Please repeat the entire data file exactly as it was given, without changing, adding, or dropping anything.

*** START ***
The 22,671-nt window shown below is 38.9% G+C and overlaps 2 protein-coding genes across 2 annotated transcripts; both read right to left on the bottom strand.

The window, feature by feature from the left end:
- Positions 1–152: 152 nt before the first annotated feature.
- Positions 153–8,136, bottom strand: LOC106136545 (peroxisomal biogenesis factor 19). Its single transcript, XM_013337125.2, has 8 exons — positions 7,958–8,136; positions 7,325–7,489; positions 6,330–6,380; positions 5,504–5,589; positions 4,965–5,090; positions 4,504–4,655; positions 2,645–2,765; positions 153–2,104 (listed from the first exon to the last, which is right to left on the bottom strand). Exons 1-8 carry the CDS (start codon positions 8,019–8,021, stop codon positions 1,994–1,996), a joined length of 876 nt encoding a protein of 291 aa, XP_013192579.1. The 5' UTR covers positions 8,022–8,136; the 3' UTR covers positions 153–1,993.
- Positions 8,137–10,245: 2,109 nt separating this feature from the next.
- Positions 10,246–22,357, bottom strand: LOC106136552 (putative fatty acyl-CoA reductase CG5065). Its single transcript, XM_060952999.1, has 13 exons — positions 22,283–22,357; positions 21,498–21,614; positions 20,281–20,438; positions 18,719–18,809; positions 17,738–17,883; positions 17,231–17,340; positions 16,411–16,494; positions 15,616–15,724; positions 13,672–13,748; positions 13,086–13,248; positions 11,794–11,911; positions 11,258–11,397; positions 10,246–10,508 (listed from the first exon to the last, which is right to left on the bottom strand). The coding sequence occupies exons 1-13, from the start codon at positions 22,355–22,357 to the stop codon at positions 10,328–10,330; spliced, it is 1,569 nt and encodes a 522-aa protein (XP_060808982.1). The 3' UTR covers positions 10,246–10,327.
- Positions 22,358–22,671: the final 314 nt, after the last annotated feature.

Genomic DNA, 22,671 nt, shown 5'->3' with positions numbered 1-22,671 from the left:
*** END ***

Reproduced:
The 22,671-nt window shown below is 38.9% G+C and overlaps 2 protein-coding genes across 2 annotated transcripts; both read right to left on the bottom strand.

The window, feature by feature from the left end:
- Positions 1–152: 152 nt before the first annotated feature.
- Positions 153–8,136, bottom strand: LOC106136545 (peroxisomal biogenesis factor 19). Its single transcript, XM_013337125.2, has 8 exons — positions 7,958–8,136; positions 7,325–7,489; positions 6,330–6,380; positions 5,504–5,589; positions 4,965–5,090; positions 4,504–4,655; positions 2,645–2,765; positions 153–2,104 (listed from the first exon to the last, which is right to left on the bottom strand). Exons 1-8 carry the CDS (start codon positions 8,019–8,021, stop codon positions 1,994–1,996), a joined length of 876 nt encoding a protein of 291 aa, XP_013192579.1. The 5' UTR covers positions 8,022–8,136; the 3' UTR covers positions 153–1,993.
- Positions 8,137–10,245: 2,109 nt separating this feature from the next.
- Positions 10,246–22,357, bottom strand: LOC106136552 (putative fatty acyl-CoA reductase CG5065). Its single transcript, XM_060952999.1, has 13 exons — positions 22,283–22,357; positions 21,498–21,614; positions 20,281–20,438; positions 18,719–18,809; positions 17,738–17,883; positions 17,231–17,340; positions 16,411–16,494; positions 15,616–15,724; positions 13,672–13,748; positions 13,086–13,248; positions 11,794–11,911; positions 11,258–11,397; positions 10,246–10,508 (listed from the first exon to the last, which is right to left on the bottom strand). The coding sequence occupies exons 1-13, from the start codon at positions 22,355–22,357 to the stop codon at positions 10,328–10,330; spliced, it is 1,569 nt and encodes a 522-aa protein (XP_060808982.1). The 3' UTR covers positions 10,246–10,327.
- Positions 22,358–22,671: the final 314 nt, after the last annotated feature.

Genomic DNA, 22,671 nt, shown 5'->3' with positions numbered 1-22,671 from the left: